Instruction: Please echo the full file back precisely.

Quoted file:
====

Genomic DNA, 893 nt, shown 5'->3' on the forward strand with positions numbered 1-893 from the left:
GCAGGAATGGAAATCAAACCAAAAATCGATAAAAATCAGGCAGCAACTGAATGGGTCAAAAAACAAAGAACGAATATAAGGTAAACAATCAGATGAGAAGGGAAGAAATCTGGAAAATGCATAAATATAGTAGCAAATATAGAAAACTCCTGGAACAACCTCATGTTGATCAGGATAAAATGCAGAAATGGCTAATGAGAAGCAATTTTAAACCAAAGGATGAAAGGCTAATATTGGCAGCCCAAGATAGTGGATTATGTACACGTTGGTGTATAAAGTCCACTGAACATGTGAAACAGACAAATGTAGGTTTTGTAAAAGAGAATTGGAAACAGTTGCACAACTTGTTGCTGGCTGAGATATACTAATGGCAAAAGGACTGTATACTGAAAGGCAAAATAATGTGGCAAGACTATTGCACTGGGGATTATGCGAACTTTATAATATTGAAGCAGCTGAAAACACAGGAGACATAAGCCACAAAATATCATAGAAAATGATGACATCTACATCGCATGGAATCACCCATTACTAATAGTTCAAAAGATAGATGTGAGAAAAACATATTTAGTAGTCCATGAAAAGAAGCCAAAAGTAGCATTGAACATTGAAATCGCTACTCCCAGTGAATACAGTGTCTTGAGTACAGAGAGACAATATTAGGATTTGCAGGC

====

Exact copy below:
Genomic DNA, 893 nt, shown 5'->3' on the forward strand with positions numbered 1-893 from the left:
GCAGGAATGGAAATCAAACCAAAAATCGATAAAAATCAGGCAGCAACTGAATGGGTCAAAAAACAAAGAACGAATATAAGGTAAACAATCAGATGAGAAGGGAAGAAATCTGGAAAATGCATAAATATAGTAGCAAATATAGAAAACTCCTGGAACAACCTCATGTTGATCAGGATAAAATGCAGAAATGGCTAATGAGAAGCAATTTTAAACCAAAGGATGAAAGGCTAATATTGGCAGCCCAAGATAGTGGATTATGTACACGTTGGTGTATAAAGTCCACTGAACATGTGAAACAGACAAATGTAGGTTTTGTAAAAGAGAATTGGAAACAGTTGCACAACTTGTTGCTGGCTGAGATATACTAATGGCAAAAGGACTGTATACTGAAAGGCAAAATAATGTGGCAAGACTATTGCACTGGGGATTATGCGAACTTTATAATATTGAAGCAGCTGAAAACACAGGAGACATAAGCCACAAAATATCATAGAAAATGATGACATCTACATCGCATGGAATCACCCATTACTAATAGTTCAAAAGATAGATGTGAGAAAAACATATTTAGTAGTCCATGAAAAGAAGCCAAAAGTAGCATTGAACATTGAAATCGCTACTCCCAGTGAATACAGTGTCTTGAGTACAGAGAGACAATATTAGGATTTGCAGGC